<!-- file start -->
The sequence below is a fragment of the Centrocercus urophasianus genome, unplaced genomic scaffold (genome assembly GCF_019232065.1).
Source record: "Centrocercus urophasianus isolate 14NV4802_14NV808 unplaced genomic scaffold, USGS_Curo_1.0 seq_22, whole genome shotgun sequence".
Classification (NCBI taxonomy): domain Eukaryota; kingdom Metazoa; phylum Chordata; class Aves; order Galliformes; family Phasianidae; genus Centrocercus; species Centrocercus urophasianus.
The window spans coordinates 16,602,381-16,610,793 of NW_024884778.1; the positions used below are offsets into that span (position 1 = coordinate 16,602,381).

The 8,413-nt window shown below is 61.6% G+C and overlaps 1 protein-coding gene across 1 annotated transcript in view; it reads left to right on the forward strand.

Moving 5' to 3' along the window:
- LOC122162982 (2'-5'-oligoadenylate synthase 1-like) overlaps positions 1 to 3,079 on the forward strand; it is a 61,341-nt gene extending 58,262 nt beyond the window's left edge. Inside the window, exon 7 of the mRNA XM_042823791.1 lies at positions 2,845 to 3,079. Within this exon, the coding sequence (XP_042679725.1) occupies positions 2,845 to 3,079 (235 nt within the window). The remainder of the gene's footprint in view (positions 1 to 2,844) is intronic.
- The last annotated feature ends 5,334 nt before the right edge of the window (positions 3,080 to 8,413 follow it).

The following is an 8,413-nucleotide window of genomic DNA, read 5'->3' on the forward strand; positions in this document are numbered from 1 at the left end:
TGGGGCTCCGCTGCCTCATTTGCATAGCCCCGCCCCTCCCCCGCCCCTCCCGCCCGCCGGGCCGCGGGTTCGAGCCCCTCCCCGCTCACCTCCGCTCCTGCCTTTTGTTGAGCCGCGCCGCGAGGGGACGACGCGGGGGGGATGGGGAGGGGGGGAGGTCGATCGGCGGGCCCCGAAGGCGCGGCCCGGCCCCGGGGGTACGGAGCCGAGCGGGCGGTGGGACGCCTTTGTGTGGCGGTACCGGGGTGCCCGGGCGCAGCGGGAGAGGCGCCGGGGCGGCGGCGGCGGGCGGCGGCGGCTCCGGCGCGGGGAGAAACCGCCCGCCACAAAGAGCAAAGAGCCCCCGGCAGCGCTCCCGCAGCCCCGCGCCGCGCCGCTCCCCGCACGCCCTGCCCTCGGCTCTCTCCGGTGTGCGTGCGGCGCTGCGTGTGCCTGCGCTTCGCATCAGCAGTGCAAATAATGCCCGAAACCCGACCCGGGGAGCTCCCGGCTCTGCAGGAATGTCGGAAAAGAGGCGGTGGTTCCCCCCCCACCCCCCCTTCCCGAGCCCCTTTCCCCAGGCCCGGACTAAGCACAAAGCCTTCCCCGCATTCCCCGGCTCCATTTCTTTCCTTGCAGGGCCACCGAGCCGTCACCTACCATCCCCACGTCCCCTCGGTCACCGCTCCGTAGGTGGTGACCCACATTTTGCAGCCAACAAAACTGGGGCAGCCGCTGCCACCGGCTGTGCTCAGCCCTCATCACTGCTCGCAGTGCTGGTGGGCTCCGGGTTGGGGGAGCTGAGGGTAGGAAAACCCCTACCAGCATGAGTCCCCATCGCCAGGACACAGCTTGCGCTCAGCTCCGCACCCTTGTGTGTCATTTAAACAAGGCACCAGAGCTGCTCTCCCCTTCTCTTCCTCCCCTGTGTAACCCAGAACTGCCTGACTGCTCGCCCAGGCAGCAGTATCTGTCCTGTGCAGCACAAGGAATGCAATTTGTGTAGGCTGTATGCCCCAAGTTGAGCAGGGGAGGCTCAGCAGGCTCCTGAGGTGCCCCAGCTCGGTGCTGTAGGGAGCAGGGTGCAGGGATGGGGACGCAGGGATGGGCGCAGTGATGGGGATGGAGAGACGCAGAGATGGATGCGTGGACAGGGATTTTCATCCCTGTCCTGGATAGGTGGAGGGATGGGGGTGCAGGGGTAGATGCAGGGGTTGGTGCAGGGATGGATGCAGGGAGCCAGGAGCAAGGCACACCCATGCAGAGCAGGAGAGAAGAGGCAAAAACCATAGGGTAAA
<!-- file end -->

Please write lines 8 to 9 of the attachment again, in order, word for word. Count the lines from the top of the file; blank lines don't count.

- The last annotated feature ends 5,334 nt before the right edge of the window (positions 3,080 to 8,413 follow it).

The following is an 8,413-nucleotide window of genomic DNA, read 5'->3' on the forward strand; positions in this document are numbered from 1 at the left end: